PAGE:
53 Charles Spearman 1863-1945 English Psychometrician/ Psychologist
University College London Believed that intelligence was a single general trait, g, and supported this with statistics Involved in development of factor analysis, which looked at patterns among variables in a study

54 Carl Jung psychodynamic 1875-1961 Swiss Psychiatrist
Best known for his concept of a collective unconscious, from which all humans share a reservoir of unconscious past experience Developed idea of archetypes as part of his creation of analytical psychology Studied dreams and the occult, and sought to include religion in psychoanalysis

55 Joseph Wolpe behavioral 1915-1997 South African Therapist/ Educator
University of Virginia/ Temple University Major figure in behavioral therapy Developed systematic desensitization

56 David Rosenhan 1929-2012 American Psychologist
Stanford University/Princeton University/University of Pennsylvania Conducted the Rosenhan Experiment in 1973, which sent confederates into mental institutions with feigned symptoms to expose inconsistency of psychiatric diagnosis and perils of labeling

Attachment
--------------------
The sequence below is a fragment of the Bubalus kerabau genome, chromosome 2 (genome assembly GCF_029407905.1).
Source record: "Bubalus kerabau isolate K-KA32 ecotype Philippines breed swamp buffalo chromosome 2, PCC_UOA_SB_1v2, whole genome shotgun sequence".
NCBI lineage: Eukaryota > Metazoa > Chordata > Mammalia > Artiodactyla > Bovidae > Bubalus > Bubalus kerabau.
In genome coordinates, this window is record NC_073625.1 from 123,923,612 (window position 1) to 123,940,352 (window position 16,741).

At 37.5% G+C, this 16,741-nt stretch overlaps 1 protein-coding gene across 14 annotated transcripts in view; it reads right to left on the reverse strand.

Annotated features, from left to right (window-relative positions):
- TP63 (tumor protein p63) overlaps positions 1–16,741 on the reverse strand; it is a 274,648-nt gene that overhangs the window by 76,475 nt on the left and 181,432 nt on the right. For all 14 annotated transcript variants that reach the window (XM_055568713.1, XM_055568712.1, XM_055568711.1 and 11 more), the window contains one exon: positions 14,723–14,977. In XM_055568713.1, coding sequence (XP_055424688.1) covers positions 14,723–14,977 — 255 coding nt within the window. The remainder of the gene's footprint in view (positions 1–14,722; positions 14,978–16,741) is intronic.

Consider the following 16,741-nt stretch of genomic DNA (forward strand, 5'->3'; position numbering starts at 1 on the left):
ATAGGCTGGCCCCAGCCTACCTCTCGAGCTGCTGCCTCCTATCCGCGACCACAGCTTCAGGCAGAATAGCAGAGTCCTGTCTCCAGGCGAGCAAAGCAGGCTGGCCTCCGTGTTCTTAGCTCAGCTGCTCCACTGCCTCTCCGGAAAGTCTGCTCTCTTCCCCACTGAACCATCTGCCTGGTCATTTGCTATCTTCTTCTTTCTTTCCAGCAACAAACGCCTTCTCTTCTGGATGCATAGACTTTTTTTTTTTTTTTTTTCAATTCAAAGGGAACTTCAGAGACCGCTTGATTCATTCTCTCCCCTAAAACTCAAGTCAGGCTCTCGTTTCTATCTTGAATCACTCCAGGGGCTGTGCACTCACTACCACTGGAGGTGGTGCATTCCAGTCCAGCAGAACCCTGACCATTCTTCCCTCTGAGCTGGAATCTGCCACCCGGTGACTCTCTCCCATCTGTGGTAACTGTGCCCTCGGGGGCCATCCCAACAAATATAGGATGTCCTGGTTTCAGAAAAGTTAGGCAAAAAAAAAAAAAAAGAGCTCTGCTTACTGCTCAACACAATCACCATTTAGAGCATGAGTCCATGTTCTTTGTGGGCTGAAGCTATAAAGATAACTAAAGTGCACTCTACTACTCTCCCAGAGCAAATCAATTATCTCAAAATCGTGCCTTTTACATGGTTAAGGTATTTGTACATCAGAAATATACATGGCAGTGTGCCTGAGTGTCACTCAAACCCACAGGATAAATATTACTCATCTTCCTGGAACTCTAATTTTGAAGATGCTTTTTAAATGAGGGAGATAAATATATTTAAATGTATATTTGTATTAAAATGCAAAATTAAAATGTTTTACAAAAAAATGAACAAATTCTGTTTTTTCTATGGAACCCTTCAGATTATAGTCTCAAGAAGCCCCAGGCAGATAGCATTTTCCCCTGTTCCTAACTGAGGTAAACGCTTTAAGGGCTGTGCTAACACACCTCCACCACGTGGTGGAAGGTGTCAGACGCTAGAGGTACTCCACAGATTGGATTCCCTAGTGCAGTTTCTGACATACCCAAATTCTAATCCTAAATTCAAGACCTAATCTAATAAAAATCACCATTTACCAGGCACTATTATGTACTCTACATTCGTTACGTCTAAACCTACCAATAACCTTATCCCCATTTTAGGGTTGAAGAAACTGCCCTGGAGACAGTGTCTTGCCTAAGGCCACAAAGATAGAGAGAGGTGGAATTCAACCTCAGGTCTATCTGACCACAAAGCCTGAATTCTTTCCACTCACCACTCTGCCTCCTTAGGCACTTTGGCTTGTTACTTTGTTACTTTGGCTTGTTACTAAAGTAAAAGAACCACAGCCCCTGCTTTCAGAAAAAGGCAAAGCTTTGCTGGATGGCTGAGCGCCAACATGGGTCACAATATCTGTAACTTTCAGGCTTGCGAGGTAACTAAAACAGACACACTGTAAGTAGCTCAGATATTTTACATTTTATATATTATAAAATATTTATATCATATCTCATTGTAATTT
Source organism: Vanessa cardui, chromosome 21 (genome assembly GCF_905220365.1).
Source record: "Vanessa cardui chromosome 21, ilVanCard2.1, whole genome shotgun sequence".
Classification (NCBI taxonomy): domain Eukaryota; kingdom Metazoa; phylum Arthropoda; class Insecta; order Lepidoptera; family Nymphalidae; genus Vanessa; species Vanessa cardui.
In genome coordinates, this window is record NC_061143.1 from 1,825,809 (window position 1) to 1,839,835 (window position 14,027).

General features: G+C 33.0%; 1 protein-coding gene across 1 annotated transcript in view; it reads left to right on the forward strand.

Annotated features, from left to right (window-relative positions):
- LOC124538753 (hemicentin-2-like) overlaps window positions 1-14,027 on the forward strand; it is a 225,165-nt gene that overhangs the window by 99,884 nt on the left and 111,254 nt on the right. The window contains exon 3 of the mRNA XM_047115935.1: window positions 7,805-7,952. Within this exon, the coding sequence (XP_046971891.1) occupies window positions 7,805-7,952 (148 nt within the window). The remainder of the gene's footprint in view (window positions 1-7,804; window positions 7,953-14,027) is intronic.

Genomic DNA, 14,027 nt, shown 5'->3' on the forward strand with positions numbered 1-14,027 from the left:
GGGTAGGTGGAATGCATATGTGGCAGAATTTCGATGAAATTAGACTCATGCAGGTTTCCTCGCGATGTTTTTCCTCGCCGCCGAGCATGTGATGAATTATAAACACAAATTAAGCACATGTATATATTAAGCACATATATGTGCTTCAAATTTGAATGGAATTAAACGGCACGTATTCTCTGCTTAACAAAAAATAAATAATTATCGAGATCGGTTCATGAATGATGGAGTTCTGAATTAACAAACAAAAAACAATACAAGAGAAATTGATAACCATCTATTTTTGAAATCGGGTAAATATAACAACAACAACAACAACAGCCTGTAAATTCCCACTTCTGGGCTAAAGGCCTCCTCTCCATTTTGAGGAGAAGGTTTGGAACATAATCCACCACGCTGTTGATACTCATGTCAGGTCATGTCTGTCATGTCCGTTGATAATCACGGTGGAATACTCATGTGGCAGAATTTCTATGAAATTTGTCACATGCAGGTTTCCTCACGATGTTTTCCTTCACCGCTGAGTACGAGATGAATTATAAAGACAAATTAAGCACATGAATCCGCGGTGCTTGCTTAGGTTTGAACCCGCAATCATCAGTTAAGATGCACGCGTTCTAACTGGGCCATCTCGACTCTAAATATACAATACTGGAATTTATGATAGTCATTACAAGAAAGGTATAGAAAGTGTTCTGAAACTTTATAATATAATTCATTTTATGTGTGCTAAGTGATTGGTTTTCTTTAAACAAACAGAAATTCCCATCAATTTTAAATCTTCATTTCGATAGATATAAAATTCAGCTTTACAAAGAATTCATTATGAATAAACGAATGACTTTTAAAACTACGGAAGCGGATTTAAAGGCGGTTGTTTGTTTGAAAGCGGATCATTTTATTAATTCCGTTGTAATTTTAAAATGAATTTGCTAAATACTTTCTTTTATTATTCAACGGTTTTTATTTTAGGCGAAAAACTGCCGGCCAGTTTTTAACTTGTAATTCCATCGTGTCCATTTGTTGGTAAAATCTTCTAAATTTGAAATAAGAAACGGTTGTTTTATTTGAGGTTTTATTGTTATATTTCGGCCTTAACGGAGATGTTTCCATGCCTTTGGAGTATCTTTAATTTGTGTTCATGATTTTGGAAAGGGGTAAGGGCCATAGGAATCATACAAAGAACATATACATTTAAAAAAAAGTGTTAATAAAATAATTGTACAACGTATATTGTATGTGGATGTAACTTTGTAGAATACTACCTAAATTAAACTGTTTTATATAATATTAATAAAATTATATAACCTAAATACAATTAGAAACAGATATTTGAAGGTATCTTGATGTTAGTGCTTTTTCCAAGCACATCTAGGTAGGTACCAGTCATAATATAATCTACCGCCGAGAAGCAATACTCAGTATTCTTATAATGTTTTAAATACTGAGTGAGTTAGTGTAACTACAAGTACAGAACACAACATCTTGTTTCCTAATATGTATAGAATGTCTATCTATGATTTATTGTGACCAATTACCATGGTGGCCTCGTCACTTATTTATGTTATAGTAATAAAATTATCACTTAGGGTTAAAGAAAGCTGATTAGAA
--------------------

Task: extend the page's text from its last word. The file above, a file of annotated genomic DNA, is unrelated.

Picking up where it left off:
57 Thomas Szasz 1920 Hungarian Psychiatrist State University of New York
Syracuse Has famously criticized psychiatry and society for mistreating the mentally ill by labeling them, force medicating individuals, and creating the stigma of mental illness Szasz argues that mental illness is not a disease but rather a problem in living and that what we call mental illness is a socially developed construct differentiated from normal behavior. In different times or circumstances, what we think of as ill could be perfectly rational

58 Solomon Asch Social/cultural 1907-1996 Polish Gestalt and Social
Psychologist Swarthmore College Best known for experiments on conformity in which a participant was socially influenced to give a wrong answer on the length of lines when in group scenarios Conformity experiments later influenced the Milgram studies on obedience. Asch served as Milgram’s PhD supervisor at Harvard

59 Mamie and Kenneth Clark
Social/cultural Mamie and Kenneth Clark / American Psychologists Northside Center for Child Development/City College of New York Together, the Clarks conducted experiments on the effects of internalized racism The studies had black children choose between otherwise identical white and black dolls. The children showed preference for the white doll Testified as witnesses for Brown v. Board of Education

60 Philip Zimbardo Social/cultural 1933 American Social Psychologist/